Kansas and Wichita quick takes: Monday October 18, 2010

Last day to register to vote. Today is the last day to register to vote in the November general election in Kansas. Contact your county election office for details.

Democratic foreign campaign money. “Democratic leaders in the House and Senate criticizing GOP groups for allegedly funneling foreign money into campaign ads have seen their party raise more than $1 million from political action committees affiliated with foreign companies. … Republicans with groups under fire from the White House say the hefty campaign contributions illustrate Democratic hypocrisy.” More at The Hill: Dems have raised more than $1 million this cycle from foreign-affiliated PACs. Related: Axelrod, Gibbs keep up Dems’ offensive on Chamber donations.

Rasmussen polls from last week. 55% Favor Repeal of Health Care Law: “The majority of U.S. voters continue to favor repeal of the new national health care law but are slightly less emphatic about the impact the law will have on the country. Confidence in home ownership falls: “Now more than ever, homeowners expect to see the value of their home go down over the next year. A new Rasmussen Reports survey finds that 32% expect the value of their home to decrease over the next year, the highest finding since Rasmussen Reports began asking the question regularly in December 2008.” Generic Congressional ballot: “With just three weeks to go until Election Day, Republicans hold an eight-point lead on the Generic Congressional Ballot. Polling for the week ending Sunday, October 10, shows that 47% of Likely Voters would vote for their district’s Republican congressional candidate, while 39% prefer the Democrat.”

Waiting for Superman to open in Wichita. Opens October 22 at the Warren Theater on East 13th in Wichita. Check the website for show times. Of the film, the Wall Street Journal wrote: ” The new film “Waiting for ‘Superman'” is getting good reviews for its portrayal of children seeking alternatives to dreadful public schools, and to judge by the film’s opponents it is having an impact. Witness the scene on a recent Friday night in front of a Loews multiplex in New York City, where some 50 protestors blasted the film as propaganda for charter schools.” In Kansas, the Wichita Eagle printed an op-ed penned by the education bureaucracy status quoSharon Hartin Iorio, dean of the Wichita State University College of Education in this case — to inoculate Wichitans against the effects of what I am told is a powerful film. Let’s hope this film gets Kansans to thinking about public schools in our state, as Kansas is way behind the curve on innovation, compared to other states.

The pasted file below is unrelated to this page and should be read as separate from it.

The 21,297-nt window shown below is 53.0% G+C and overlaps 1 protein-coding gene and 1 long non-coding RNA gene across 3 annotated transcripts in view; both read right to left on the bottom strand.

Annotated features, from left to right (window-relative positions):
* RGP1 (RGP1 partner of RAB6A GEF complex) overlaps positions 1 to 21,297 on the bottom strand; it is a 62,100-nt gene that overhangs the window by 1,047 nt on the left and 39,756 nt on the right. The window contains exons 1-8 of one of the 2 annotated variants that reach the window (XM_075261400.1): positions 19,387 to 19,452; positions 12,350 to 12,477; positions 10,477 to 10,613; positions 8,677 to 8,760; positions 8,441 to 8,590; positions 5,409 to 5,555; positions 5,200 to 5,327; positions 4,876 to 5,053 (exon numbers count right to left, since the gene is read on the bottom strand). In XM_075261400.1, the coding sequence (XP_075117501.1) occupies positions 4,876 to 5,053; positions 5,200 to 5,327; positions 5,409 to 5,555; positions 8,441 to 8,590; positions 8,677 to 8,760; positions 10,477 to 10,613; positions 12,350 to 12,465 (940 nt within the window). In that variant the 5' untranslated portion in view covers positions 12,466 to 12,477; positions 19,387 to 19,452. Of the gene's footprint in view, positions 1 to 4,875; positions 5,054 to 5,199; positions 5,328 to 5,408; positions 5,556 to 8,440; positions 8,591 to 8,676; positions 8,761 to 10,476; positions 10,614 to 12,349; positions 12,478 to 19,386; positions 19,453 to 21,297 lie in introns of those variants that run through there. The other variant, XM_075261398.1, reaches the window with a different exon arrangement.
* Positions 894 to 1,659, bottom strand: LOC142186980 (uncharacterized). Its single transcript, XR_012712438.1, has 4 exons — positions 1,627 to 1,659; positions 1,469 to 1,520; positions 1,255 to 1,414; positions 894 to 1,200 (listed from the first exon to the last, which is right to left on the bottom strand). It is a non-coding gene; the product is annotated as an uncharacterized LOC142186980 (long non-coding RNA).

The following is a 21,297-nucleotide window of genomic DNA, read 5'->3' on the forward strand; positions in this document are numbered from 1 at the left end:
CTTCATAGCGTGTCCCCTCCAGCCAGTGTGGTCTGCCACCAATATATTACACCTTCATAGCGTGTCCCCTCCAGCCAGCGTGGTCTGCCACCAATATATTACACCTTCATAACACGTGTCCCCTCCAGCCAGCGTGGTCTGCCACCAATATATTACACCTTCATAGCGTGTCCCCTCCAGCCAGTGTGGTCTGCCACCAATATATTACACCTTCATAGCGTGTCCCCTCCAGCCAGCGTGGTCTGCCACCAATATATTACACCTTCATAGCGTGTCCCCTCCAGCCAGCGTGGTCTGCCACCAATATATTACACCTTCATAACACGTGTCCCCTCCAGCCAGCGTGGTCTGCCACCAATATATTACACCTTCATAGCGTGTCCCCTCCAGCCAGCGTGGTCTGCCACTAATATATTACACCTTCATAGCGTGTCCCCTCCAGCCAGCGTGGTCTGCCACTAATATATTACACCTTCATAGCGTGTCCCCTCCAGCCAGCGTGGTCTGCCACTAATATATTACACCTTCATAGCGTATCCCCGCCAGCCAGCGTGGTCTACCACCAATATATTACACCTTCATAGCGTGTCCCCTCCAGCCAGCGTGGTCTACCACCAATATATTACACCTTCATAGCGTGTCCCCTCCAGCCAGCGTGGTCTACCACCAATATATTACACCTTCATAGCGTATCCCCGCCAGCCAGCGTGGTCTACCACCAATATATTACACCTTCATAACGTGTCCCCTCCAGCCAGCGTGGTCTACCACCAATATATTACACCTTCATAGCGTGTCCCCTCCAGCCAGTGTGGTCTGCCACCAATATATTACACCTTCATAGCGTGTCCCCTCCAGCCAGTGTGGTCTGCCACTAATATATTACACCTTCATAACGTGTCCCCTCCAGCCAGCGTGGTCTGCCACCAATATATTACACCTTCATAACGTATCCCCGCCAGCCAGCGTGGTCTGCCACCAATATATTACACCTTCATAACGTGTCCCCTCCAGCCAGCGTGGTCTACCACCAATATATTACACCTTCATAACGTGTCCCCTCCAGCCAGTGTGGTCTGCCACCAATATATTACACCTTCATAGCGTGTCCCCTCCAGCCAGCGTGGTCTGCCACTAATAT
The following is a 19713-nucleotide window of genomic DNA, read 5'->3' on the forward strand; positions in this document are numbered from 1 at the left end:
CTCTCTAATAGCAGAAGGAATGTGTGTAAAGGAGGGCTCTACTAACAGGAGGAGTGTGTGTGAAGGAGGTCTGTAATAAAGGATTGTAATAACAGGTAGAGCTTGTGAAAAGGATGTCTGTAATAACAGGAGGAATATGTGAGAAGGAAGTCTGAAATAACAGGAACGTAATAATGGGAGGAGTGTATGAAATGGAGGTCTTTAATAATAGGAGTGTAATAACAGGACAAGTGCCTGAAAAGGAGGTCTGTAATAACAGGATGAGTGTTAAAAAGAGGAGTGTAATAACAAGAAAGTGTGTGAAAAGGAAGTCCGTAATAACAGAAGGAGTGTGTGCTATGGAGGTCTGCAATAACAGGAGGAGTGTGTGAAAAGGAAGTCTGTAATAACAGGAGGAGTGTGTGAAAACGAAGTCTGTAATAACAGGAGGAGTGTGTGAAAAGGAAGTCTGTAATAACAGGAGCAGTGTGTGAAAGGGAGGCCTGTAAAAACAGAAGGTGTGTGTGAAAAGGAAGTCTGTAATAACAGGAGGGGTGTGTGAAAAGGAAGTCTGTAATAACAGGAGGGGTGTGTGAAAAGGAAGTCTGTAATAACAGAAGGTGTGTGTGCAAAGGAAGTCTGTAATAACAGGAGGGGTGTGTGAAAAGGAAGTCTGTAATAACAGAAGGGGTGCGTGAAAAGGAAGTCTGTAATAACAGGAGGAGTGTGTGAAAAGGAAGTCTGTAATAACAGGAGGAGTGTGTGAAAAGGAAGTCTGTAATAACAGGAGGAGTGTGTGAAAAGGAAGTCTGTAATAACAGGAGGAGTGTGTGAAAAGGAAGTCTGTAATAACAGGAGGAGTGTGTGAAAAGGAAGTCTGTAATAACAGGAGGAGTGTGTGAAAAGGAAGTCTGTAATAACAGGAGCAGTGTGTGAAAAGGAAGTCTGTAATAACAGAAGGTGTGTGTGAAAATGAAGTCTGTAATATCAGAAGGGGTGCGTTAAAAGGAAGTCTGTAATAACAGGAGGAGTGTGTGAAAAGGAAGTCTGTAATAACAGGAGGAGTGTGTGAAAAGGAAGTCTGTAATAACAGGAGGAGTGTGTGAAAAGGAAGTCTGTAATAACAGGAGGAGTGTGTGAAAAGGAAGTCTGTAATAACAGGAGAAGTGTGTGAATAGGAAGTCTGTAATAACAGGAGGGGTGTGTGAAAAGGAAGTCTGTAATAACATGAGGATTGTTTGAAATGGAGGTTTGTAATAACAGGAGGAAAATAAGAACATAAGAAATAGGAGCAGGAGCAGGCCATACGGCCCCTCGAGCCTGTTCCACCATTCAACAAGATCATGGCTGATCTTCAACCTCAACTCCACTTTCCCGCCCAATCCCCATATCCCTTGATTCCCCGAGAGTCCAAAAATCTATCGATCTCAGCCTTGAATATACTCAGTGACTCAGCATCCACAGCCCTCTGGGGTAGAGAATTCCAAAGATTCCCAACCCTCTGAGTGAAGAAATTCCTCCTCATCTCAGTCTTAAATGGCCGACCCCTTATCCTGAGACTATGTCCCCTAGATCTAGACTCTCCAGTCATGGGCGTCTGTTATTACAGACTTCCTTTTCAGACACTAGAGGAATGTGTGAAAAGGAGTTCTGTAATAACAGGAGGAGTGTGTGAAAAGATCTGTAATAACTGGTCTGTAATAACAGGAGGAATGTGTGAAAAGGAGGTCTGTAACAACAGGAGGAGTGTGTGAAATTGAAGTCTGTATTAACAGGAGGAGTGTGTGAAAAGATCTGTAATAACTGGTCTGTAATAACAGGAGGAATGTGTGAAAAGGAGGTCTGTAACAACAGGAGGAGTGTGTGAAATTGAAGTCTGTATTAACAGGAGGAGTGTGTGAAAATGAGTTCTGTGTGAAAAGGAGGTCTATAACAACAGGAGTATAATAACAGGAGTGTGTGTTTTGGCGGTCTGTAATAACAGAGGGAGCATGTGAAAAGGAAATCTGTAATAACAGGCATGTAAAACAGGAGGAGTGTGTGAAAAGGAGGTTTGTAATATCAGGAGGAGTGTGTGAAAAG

Democratic political activists wanted. Craigslist ad: “The Kansas Coordinated Campaign (Democrat) seeks passionate and hard-working persons to do paid door-to-door voter contact in Sedgwick. This is not a fundraising position, and is exclusively focused on ensuring that Democratic voices are heard this November.” Pay is $9/hour. An earlier ad from September: “Looking for several energetic people to work with a small campaign and make sure that Kansas voices are heard in the government! Looks great on resumes, etc. Must be able to work 8-12 hours a week (weekends and/or evenings). Registered Democrats only, no felony convictions.” That job advertised pay of $10/hour.

Energy to be topic at Wichita Pachyderm. This Friday’s meeting of the Wichita Pachyderm club will feature John A. McKinsey speaking on the topic “Cap and Trade: What is the economic and regulatory impact of Congressional legislation?” The public is welcome at Wichita Pachyderm meetings. For more information click on Wichita Pachyderm Club.

Trackers at work. The Kansas City Star explains the role of trackers in political campaigns: “Martin’s job is to follow and film political opponents — and try to catch them in a misstep. Trackers like Martin, who works for the Kansas Democratic Party, have become a fixture of modern political campaigns. They now are so common that many political consultants say campaigns are behind the times if they don’t employ one.” In the Kansas fourth Congressional district campaign, Democrat Raj Goyle employes a tracker to follow Republican Mike Pompeo. At the several events where I’ve seen him, he hasn’t asked a question. Here’s some video, apparently shot by the tracker himself, in which Republican National Chairman Michael Steele has a little good-natured fun at the tracker’s expense at a Pompeo campaign event. When asked by me, the Pompeo campaign would not reveal if they use a tracker.